Tregurtha departs for Marquette

The Paul R. Tregurtha departed Duluth on Wednesday morning, November 19, 2914 with 66,000 tons of coal for Presque Isle in Michigan. This was her 34th trip here this season; she was here 49 times last year.


  1. You’re welcome, Kelly. And, thanks to Jim, too. I assume discussion will pick up as we get closer to the end of the season.

  2. Brent R, Thaanks for the info,big help, Kelly

  3. Jim, that makes sense for the busier locks if you have to break the tows up so that passage could still be made with a single tug. You can also do the configuration where you leave out the center barge in the back and put the tug there instead. This obviously reduces your tow by one barge but then everything fits and you can lock through with the tow. Theoretically, you can fit a 17 barge tow through a long lock with the tug embedded in the tow. And, yes, where the river is wide with no sharp turns, you can do giant tows. Below the Ohio, you can get tows as big as 40 barges.

    Kelly, Poe is used everyday since it is the only lock capable of the passing the largest (Class 10) bulk carriers. I’m guessing you meant Sabin and Davis. Sabin is shutdown so it is no longer in use. Theoretically it is in preparation to replace Sabin and Davis with a second lock the size of Poe. However, money for this has never been allocated. Davis would only be useful for a ship that was too long for MacArthur but still narrow enough to pass through the 80′ wide limit on the Welland Canal. All of the salties can pass through MacArthur. The only ships that come to mind are the two tug barges I already mentioned (Joyce and Ken Boothe) where the barge alone will fit through a Welland lock but not with the tug attached. I have no idea if they actually use Davis for this or simply lock them through the larger Poe. These are the only two ships where it would be any advantage.

    The USACE lists them as:
    Sabin (North Canal – 80’W x 1350’L x 23’D) – Inactive with Coffer Cells
    Davis (North Canal – 80’W x 1350’L x 23’D) – Rarely Utilized
    Poe (South Canal – 110’ W x 1200’ L x 32’ D) Only lock capable of passing 1000’ Lakers, the Great Lake Fleets largest vessels
    MacArthur (South Canal – 80’W x 800’L x 29.5’ D) Active, passing smaller vessels

    There are also a few vessels (like fishing boats and pleasure craft) that pass through the small, Canadian lock but none of the freighters. I think theoretically you could pass the Bay class tugs through the Canadian lock.

  4. Brent, just a minor correction. On the Mississippi you don’t need two tugs to lock through. There is a mechanical “donkey” that pulls the barges out of the lock. Typical tows are 15 barges pushed by the tug. They are broken into 9 barges which are locked through and then the other 6 barges with the tug are locked through. They are then mated up again and continue on their way.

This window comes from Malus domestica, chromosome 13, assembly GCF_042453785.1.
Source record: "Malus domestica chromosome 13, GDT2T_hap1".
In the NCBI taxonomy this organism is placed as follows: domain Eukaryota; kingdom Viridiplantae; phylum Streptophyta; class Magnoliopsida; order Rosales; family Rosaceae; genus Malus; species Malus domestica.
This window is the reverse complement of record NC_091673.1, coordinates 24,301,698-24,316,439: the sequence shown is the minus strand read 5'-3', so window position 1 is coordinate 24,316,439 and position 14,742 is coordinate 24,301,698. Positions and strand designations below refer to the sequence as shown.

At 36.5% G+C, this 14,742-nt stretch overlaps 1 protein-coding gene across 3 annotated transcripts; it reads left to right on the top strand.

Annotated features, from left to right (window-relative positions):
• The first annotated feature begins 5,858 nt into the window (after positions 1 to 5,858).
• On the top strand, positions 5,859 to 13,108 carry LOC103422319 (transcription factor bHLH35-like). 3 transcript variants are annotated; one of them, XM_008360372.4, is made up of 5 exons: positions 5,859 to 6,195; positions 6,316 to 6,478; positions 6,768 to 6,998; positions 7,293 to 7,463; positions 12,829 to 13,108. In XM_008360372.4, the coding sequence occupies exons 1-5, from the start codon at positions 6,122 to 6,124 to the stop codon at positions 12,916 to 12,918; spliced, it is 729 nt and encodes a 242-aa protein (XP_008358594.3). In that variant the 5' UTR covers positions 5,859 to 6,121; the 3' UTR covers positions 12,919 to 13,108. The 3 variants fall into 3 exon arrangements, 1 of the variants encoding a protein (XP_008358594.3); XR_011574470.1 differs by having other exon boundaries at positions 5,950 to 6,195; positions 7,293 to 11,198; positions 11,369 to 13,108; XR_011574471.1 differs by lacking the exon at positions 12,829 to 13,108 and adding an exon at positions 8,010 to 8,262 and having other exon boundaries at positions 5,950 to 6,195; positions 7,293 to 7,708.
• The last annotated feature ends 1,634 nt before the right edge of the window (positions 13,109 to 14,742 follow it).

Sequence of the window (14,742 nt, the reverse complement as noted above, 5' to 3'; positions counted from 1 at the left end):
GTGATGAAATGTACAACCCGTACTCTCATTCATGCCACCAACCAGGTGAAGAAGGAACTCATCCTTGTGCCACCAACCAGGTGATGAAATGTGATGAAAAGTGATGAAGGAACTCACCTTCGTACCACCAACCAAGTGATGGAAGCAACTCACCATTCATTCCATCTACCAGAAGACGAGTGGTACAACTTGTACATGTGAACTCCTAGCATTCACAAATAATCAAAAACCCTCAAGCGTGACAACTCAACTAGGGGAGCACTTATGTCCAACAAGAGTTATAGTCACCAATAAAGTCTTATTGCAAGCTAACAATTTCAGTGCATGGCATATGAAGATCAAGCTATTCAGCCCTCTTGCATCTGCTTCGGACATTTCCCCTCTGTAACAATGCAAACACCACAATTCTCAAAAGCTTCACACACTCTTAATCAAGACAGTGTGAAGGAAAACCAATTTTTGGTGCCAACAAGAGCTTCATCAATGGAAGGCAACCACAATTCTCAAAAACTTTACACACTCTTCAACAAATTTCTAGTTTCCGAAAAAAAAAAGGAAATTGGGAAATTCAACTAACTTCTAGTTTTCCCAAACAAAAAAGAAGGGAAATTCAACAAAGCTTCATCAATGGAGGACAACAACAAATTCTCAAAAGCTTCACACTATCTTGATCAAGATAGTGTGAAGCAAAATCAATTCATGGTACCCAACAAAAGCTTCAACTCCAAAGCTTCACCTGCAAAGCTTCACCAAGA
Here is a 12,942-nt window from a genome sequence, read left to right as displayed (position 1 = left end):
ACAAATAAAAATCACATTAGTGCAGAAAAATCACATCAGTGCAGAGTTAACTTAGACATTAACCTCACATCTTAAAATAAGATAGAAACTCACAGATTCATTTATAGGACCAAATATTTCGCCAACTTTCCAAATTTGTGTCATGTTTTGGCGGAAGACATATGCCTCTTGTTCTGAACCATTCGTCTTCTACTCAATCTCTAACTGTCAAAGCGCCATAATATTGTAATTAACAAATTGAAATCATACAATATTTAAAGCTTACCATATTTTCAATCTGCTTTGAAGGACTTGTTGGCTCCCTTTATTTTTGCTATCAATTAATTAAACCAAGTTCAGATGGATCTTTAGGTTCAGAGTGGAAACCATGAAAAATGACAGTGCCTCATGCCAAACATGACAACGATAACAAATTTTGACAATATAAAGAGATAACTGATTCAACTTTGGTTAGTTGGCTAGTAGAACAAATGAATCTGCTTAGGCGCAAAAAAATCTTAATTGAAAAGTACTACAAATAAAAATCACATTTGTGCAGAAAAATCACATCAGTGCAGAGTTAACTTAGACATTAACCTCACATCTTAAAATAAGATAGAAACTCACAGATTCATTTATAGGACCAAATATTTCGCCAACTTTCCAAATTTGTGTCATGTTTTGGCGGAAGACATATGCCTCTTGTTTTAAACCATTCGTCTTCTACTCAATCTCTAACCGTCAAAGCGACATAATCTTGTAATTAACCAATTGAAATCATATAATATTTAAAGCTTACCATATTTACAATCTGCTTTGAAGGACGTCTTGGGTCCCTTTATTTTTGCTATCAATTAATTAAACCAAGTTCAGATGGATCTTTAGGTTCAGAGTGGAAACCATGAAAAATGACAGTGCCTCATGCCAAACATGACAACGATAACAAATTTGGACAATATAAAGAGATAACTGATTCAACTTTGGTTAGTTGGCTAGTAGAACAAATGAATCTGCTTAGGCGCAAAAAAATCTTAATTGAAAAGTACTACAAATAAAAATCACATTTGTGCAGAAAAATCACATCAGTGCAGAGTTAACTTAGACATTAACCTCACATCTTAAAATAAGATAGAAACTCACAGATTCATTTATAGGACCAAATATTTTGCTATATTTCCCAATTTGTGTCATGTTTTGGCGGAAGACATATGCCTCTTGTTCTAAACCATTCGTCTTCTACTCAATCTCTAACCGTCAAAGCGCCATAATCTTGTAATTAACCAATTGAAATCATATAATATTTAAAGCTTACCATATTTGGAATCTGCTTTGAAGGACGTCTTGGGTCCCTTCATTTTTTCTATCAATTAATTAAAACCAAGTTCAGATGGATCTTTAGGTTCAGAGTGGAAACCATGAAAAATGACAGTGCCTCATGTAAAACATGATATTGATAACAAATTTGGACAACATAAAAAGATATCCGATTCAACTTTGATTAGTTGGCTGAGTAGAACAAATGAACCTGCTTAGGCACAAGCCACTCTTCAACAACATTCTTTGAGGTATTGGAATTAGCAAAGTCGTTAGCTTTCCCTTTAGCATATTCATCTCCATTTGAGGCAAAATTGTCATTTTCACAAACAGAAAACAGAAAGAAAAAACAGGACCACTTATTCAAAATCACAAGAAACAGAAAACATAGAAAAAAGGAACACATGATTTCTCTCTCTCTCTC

• Occasionally you will see an extra barge go through the lock if there were 10 barges to go but normal up-river tow is 9 barges and the tow boat that pushes not tows. on the Columbia river you see more barges beside the tow boat. on the Columbia the locks are 85′ wide and 675′ long, on the Mississippi they are 100′ or 105′ wide and 600′ long. the barges out west I believe are wider.

  5. when is/was the last time the poe and sabin were used, and when will they be used again if ever??

  6. I see that Joyce L. Van Enkevort is also now in port. This is the tug that pushes the barge, Great Lakes Trader. This tug/barge has something in common with Ken Boothe Sr which pushes the barge, Lakes Contender.

    Joyce L Van Enkevort: 135′ x 50′; 10,200 HP
    Great Lakes Trader: 740′ x 78′; 39,600 HP

    Ken Boothe Sr: 135′ x 50′; 10,876 HP
    Lakes Contender: 740′ x 78′; 33,892 tons

    Notice that each barge is 740′ x 78′ which is the largest size that can pass through the Welland locks. Clearly this leaves no room for the tug to cycle with the barge. However, with the assistance of another tug, these barges could pass through the St. Lawrence Seaway system. These are the only two St. Lawrence maximum sized barges on the lakes. The combined length of these two tug/barges makes them Class 8.

  7. Let’s talk about locks for a minute.

    There are about 275 locks in the US which are operated by the US Army Corps of Engineers. These locks are normally sized for barges. This might come as a surprise to people who follow cargo ships up on the Great Lakes. However, there are some 26,000 barges currently in use within the US. And, moving these barges around are some 1,200 tugboats. A barge is 195′ long and 35′ wide. A short lock is 600′ x 110′. This lets you create a tow (raft) of barges that is three barges long (585′) and three barges wide (105′). Since this doesn’t leave room for the tug, you have to have a tug on both sides: one to push the tow in and the other to pull it out after the lock cycles. If you don’t want to deal with nine separate barges, there is a newer, jumbo barge that is 290 x 50. You can create a tow that is 4 x 4 that carries about the same weight. A long lock is 1200 x 110. A typical tow through a long lock is either 5×3 standard barges (975 x 105) or 3×2 jumbo barges (870 x 100).

    This means that Poe at Sioux St. Marie is the only standard, long lock in the entire Great Lakes system (Soo/Welland/St. Lawrence) and there are no standard short locks. The Welland Canal locks are 800′ long which is halfway in length between a short and long lock. This would be pretty good if it wasn’t for the width. These locks are only 80′ wide. The MacArthur lock at Sioux St. Marie is basically the same as the Welland locks. The Davis and Sabin locks are similar but much longer at 1350′.

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